1. The conversion of the members. The new birth consists of more than baptism. One has to be born of the Spirit and water. Those of us who have been baptized must have been led to believe in Jesus Christ as the Son of God and the Lord of our life. So many Christians seem to take a casual approach to Christianity. Conversion is, in reality, a matter of surrender of one’s life and commitment to Jesus Christ as the Lord of ourselves.
2. Regular Attendance. Yes, it takes more than attendance to be a Christian, but there is no way to be a Christian and develop the Christ-like life without regular worship and Bible study.
3. Sanctification. There must be a clear-cut distinction between Christians and the world. The meshing of the church with the world is one of the greatest problems facing the twenty-first century.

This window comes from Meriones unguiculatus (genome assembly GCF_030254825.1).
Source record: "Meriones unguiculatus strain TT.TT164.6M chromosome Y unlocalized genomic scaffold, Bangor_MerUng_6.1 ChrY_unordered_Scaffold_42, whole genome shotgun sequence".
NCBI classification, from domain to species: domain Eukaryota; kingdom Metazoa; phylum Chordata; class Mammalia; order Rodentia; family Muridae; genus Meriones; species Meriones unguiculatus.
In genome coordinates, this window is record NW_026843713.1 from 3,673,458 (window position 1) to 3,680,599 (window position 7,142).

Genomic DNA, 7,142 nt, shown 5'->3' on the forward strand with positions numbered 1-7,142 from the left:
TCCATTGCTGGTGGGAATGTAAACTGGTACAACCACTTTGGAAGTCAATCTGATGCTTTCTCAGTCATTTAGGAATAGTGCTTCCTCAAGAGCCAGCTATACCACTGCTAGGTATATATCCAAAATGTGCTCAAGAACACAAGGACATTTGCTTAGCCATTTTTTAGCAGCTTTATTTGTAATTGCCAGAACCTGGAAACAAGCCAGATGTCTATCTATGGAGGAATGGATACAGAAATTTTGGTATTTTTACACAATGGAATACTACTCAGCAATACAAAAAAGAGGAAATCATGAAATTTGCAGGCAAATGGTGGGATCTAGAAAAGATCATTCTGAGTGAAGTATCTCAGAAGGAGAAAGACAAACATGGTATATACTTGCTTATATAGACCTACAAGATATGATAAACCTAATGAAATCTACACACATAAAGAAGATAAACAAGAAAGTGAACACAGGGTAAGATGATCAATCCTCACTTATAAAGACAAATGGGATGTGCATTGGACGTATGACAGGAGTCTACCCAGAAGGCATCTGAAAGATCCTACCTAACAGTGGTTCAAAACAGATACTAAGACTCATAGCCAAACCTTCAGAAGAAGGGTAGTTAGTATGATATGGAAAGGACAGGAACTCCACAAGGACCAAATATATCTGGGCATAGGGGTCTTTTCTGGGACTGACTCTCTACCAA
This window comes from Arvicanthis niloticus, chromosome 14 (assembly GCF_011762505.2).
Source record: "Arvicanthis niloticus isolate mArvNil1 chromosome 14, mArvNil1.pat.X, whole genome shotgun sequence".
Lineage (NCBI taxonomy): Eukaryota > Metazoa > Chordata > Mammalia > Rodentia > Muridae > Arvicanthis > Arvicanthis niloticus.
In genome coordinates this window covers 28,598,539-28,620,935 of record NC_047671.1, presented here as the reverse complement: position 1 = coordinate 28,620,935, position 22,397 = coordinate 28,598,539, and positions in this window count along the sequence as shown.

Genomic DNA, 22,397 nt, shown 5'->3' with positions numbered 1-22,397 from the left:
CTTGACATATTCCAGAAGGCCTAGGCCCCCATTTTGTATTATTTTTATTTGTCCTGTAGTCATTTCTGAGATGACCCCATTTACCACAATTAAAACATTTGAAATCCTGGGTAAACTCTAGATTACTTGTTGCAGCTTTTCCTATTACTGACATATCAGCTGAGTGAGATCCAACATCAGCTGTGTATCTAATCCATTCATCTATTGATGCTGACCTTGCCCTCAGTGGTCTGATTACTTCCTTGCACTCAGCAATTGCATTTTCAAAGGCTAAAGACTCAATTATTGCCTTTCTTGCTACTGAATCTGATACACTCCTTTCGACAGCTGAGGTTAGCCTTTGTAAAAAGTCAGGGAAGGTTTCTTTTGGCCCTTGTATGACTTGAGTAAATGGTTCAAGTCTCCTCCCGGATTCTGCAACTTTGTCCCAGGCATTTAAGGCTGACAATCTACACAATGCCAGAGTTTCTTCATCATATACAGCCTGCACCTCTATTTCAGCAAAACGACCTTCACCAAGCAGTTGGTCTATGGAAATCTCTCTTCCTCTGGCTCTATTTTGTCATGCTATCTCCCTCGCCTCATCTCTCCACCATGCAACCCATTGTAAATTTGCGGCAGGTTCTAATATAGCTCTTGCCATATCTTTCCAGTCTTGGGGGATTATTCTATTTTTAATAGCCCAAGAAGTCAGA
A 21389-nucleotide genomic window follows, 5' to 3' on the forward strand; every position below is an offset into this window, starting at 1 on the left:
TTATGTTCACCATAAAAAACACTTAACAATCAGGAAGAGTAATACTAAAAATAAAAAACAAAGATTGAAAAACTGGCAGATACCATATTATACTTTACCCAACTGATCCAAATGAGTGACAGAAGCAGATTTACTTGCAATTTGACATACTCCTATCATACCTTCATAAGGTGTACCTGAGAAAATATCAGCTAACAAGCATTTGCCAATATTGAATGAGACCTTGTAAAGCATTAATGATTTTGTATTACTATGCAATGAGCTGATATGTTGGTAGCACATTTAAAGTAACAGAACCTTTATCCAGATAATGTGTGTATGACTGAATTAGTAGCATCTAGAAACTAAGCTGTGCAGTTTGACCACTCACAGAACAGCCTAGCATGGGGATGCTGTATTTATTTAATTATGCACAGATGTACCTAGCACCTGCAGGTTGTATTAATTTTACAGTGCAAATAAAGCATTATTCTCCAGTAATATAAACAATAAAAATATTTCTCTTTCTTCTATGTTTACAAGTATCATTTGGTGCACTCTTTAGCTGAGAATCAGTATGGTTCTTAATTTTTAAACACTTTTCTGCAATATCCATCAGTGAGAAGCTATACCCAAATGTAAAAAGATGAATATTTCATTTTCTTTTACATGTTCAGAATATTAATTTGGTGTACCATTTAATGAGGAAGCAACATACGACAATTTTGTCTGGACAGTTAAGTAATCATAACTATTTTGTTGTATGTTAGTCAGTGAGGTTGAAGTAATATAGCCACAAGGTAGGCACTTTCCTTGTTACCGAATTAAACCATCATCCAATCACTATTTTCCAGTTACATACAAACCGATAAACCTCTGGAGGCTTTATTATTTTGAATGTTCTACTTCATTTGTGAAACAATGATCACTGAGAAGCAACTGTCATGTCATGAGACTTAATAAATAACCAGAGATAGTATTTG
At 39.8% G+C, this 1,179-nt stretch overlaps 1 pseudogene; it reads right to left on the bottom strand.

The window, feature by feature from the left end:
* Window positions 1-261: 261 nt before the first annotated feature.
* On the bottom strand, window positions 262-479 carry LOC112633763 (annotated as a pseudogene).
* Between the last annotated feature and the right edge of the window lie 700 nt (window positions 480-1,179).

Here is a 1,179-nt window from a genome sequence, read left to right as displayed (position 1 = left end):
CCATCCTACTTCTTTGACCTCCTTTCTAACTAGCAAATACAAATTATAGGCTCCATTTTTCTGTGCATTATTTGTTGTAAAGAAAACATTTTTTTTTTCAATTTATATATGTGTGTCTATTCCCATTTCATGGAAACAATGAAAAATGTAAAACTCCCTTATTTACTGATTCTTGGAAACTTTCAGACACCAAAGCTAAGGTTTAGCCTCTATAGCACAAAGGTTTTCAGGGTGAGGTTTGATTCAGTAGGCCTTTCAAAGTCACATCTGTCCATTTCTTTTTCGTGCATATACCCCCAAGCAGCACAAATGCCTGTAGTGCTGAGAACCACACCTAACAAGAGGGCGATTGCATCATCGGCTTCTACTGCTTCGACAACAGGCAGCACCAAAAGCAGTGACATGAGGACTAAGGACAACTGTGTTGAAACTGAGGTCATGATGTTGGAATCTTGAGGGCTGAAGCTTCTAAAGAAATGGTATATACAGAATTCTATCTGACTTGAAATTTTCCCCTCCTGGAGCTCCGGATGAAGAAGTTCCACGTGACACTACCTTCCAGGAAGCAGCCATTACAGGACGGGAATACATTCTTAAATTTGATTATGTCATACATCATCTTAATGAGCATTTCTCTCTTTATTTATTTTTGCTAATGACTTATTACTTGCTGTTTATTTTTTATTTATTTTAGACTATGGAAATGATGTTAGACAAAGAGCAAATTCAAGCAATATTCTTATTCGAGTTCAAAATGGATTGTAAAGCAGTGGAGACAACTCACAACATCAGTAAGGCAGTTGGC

4. Liberality. The Lord’s people are learning more and more about sacrifice and generosity. For the first time in our modern history, churches are planning big things in the name of the Lord. It is not special contributions that will make liberal givers in the long run. But it is the commitment of regular, weekly, giving-as-prospered contributions that the church needs to develop liberality.
5. Unity. Many congregations are marred by schism, faction, and disharmony. The church must believe the same thing and work for the same goals. The work of the church must be so challenging that they require the unity of all to succeed.
6. Informed leadership. Leaders must be first of all committed to what the Bible says. Leaders must also know the people. They need to know how to lead and where to go. It is not so much “who’s getting to run the church” as it is seeking to give preeminence to God. —Gus Nichols (deceased)
“So mightily grew the word of God and prevailed” (Acts 19:20).